Reading the article really struck me. Not only did I start with Rust about the same time, I too have been experimenting with Rust embedded for the first time recently, and had similar struggles.
However, I didn't attribute my difficulties to "features of the Rust language", but the specific way they were used -- particularly the design of
svd2rust's auto-generated crates and its interaction with
I was trying to bring up an unknown-to-crates-io dev board, and get it to "blink hello world". There was a HAL crate for the microcontroller, at least, which made this seem not very daunting. I planned to follow The Discovery Book, tweaking as I went along, and sail smoothly through it.
As I had hoped, the first example compiled and booted on the board, but did nothing obvious (since the pins don't match, of course). But my attempt to make my own separate crate with similar-looking code turned into a sea of type errors and messy imports.
The example code was extremely readable, but was relying on a huge artifice. In addition to the example having an auxiliary file (which it took me embarrassingly long to figure out) the types full of generics and traits were in complex relationships not obvious at all from reading their
For example, I hit his specific complaint about all pins appearing to be different types, when I wanted to look at them as a collection. It took me over two hours to work out that:
- the GPIO fields of the
Peripherals struct are members which implement
RegisterBlock and are themselves unique structs
- all of them have members which are unique types corresponding to pins, with generic subtypes
- the subtypes are defined in this crate, but they all implement the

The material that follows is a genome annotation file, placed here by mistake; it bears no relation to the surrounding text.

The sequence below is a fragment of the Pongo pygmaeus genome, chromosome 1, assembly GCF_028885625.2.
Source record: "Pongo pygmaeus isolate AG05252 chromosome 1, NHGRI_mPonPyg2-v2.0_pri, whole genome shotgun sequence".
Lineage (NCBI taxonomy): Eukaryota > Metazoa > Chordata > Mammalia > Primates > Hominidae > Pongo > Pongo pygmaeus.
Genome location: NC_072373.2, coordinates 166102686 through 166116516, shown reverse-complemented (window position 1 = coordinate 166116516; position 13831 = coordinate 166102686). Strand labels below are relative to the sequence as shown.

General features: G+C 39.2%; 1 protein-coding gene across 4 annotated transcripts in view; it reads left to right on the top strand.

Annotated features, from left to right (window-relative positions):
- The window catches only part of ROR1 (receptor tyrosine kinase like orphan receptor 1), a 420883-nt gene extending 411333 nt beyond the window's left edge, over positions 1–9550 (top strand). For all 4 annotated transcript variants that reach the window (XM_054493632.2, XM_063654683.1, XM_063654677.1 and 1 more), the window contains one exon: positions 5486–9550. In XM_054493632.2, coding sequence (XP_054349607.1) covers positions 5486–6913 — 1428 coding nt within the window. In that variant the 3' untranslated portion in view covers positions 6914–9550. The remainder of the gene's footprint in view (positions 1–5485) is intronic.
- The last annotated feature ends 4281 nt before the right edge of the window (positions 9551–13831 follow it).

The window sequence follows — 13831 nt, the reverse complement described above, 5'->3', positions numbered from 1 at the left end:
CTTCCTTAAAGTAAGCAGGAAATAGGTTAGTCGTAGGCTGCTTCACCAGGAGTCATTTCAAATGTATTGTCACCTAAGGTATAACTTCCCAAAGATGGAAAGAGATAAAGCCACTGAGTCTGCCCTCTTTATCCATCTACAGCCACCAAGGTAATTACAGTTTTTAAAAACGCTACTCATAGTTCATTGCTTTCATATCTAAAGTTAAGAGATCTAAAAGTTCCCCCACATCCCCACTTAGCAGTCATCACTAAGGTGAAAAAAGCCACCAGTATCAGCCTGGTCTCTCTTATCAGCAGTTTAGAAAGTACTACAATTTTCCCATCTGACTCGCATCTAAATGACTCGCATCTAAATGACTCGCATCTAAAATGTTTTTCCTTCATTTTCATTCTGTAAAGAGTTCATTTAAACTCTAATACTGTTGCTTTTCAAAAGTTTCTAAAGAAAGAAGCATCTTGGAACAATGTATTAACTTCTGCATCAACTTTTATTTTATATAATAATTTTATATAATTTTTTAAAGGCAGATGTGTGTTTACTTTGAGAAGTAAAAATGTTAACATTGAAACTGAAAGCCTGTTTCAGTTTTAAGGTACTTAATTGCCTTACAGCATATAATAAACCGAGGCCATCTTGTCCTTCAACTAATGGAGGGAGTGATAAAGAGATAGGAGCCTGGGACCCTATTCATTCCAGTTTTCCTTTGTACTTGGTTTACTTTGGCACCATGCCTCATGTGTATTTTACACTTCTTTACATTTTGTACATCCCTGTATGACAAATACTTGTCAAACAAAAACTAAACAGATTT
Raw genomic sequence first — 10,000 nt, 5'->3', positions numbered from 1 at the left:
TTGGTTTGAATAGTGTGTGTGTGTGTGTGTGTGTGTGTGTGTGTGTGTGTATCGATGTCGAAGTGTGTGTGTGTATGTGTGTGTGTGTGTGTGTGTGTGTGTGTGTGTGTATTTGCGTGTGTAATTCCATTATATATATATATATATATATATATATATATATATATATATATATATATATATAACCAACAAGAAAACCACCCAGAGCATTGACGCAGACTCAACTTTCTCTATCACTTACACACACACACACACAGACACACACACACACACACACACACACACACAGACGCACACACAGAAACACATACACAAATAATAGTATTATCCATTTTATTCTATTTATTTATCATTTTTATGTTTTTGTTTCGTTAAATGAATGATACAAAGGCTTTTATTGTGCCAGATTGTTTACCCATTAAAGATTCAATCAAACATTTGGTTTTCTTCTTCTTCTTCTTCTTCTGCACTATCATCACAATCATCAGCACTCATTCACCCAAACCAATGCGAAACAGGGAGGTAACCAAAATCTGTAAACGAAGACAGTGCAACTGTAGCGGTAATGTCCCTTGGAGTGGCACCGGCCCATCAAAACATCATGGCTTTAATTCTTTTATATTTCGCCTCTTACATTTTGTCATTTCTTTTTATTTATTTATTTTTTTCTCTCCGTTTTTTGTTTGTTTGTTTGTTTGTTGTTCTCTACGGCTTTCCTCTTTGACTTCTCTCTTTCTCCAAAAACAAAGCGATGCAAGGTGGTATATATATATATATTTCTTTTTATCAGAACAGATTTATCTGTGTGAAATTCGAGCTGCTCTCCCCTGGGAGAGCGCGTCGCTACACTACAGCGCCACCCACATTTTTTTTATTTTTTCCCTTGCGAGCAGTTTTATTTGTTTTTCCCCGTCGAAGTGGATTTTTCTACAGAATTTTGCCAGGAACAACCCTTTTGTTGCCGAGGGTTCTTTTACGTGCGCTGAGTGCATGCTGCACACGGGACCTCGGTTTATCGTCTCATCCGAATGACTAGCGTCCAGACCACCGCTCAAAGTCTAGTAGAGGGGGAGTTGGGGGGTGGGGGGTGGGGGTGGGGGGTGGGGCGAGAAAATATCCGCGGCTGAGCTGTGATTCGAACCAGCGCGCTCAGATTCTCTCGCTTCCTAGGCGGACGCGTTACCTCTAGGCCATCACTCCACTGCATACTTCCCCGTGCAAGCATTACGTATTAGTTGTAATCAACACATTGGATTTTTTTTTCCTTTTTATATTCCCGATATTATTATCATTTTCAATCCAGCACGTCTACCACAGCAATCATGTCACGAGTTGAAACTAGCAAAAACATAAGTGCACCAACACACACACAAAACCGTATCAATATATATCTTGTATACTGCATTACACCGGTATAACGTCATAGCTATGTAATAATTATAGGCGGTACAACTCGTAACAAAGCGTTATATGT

Pin trait despite their generic-ness
- through some other trait I couldn't quite figure out, you can get a
Writer to the
- that lets you access pin functions, whose return types are generic but change with based on what modes you set
- and in the end, that means and means you can
split() them into a collection of the same type, which is the non-generic
And I'm pretty sure I still didn't quite describe it correctly!
Even though I knew conceptually how
embedded-hal (and its ecosystem) was designed, and I was looking at example code for a very similar processor, it was the relationships between the dozens of items and traits across multiple crates I had a lot of trouble with. This "abstraction heirarchy" is something that per-item
cargo docs without any top-level comments are not very helpful for, and I point the finger at
svd2rust for that. (EDIT: I don't mean to imply it's easy to fix, only that I think it was the cause.)
However, this was still Rust in the end. So once I figured it out, it Compiled And Ran Perfectly(tm). Now I could start on implementing peripherals (using the generics without worrying about the details nearly as much), and maybe even a full board crate someday.
I would certainly have never looked at another language. Most of the time, the precision and verbosity is exactly what I like about Rust, since most type abstractions don't get this deep.
I will not speculate on Zig the way he does on Rust's history at the bottom, but reading the Zig examples and their website does not make me feel like I could "be productive in Zig without an internet connection." Particularly that
break :x res catch unreachable; on their home page.
In conclusion, @Joe232 and other readers, that is definitely one guy's opinion.
EDIT 2: The crate I believe generated the base processor crate was fixed. No scalable vector graphics here!